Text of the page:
Over half of UK firms are planning to raise wages over the coming year, according to a study by Barclays.
57 per cent of the 684 businesses surveyed say they’ll up wages, with 39 per cent planning increases across the board.
Kevin Wall, co-head of corporate banking origination at Barclays, said:
After an extended period of wage freezes, which have been tough for employees, it’s good to see that so many employers will be increasing wages in the coming year.
But he added that, while this can “only have a positive impact” on morale, “it will increase inflationary pressure as the year progresses.”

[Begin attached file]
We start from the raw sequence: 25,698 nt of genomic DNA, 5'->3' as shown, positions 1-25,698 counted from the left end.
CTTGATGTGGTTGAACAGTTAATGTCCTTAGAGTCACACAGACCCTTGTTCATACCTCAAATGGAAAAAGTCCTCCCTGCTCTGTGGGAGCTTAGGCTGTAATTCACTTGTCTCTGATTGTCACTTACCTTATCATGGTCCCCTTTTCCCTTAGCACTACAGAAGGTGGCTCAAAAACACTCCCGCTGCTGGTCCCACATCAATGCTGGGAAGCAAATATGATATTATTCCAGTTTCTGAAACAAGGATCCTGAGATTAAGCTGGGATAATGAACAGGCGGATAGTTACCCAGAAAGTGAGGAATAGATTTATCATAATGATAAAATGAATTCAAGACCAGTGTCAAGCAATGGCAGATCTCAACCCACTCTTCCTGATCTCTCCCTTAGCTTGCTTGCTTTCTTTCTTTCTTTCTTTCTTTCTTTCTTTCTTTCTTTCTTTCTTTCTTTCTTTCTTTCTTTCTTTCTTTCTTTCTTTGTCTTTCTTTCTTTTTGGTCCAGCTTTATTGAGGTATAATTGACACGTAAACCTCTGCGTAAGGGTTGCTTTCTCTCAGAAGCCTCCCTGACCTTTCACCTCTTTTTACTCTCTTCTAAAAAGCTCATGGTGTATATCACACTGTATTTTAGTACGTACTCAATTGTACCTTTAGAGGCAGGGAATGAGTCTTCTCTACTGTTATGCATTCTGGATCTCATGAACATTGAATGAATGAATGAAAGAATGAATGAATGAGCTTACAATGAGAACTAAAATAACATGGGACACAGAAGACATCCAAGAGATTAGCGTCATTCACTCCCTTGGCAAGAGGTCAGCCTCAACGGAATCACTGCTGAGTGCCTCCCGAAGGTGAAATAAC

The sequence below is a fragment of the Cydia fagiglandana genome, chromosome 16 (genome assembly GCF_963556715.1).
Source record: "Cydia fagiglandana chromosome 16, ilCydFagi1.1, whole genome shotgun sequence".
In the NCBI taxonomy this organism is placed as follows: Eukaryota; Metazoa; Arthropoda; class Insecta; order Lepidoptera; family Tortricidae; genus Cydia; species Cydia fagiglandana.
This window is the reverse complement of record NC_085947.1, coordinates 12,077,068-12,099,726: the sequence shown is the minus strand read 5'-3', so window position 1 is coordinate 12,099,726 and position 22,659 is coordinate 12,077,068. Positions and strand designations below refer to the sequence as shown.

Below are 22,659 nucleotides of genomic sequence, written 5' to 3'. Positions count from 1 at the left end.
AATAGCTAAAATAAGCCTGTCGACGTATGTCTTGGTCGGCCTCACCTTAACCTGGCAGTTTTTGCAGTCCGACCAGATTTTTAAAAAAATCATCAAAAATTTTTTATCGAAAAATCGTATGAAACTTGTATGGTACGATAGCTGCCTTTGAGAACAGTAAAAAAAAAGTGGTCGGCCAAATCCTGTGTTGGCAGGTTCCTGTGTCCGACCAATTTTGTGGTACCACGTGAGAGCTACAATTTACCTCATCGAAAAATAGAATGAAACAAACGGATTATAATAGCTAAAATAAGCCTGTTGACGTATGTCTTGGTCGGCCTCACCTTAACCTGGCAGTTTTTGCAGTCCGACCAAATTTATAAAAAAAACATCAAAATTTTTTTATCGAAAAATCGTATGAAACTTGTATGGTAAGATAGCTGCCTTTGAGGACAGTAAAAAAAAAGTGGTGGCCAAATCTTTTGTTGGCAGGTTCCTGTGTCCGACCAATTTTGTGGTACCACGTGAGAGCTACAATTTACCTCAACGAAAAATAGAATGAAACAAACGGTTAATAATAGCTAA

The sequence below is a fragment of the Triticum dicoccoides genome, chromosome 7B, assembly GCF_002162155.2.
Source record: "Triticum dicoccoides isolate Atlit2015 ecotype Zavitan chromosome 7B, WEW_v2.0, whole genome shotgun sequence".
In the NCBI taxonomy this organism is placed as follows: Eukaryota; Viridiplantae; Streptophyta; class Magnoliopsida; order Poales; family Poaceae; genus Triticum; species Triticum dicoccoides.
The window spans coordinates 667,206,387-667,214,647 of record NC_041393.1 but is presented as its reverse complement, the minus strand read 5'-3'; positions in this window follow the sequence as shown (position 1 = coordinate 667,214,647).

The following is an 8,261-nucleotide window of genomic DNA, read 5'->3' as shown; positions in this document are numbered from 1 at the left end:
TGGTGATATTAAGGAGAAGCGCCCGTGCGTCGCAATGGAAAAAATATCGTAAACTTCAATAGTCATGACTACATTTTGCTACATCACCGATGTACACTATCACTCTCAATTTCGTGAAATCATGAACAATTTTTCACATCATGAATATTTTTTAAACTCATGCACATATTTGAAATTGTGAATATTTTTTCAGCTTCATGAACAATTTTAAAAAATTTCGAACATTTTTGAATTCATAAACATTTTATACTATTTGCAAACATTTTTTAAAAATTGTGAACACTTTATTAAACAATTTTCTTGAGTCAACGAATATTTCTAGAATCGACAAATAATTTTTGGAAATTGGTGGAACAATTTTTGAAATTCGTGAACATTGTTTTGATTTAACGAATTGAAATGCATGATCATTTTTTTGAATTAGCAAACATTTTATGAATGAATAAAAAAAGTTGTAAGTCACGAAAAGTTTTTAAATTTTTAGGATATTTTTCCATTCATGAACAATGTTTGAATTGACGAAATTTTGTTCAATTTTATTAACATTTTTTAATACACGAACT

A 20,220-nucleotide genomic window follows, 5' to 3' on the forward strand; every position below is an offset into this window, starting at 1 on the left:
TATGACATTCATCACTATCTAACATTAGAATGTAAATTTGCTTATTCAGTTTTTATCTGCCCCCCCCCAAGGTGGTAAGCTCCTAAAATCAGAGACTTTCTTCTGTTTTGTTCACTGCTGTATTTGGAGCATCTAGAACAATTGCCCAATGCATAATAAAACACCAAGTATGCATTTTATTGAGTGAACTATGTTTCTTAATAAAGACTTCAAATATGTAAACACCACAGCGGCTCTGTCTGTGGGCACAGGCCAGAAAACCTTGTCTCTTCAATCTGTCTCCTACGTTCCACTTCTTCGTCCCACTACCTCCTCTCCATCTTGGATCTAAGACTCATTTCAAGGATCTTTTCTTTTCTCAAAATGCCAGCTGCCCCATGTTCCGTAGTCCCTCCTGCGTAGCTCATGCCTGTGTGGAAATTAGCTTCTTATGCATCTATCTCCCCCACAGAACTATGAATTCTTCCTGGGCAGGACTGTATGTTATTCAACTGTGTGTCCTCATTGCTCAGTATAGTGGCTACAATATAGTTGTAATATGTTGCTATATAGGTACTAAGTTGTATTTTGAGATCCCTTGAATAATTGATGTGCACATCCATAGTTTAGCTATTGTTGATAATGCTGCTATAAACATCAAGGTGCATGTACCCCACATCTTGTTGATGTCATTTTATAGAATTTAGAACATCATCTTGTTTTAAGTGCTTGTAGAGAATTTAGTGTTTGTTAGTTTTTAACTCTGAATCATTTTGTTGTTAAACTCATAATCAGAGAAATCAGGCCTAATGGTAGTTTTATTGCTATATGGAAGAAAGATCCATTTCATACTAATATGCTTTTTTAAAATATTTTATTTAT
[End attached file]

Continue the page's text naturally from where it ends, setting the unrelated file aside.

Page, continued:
Last month inflation fell to the government’s target of two per cent for the first time in over four years.
And last week’s unemployment announcement saw the rate fall 7.1 per cent. The government set seven per cent as a threshold for when it would consider upping rates.
Before the data, just 14 per cent of firms answering the survey thought levels would fall sufficiently to mean an interest rate rise this year. 32 per cent thought a rise would be next year, with 44 per cent of the biggest companies asked of the opinion it wouldn’t happen until 2016.
Whilst no one knows when interest rates will rise, businesses should not be complacent. It would be prudent for firms to ensure they have sufficient cash flow to absorb the increase when it comes.
When it came to employee pressure because of rising living costs, most respondents (52 per cent) said that wage pressure from employees wasn’t an issue - although 17 per cent did see it as a major concern.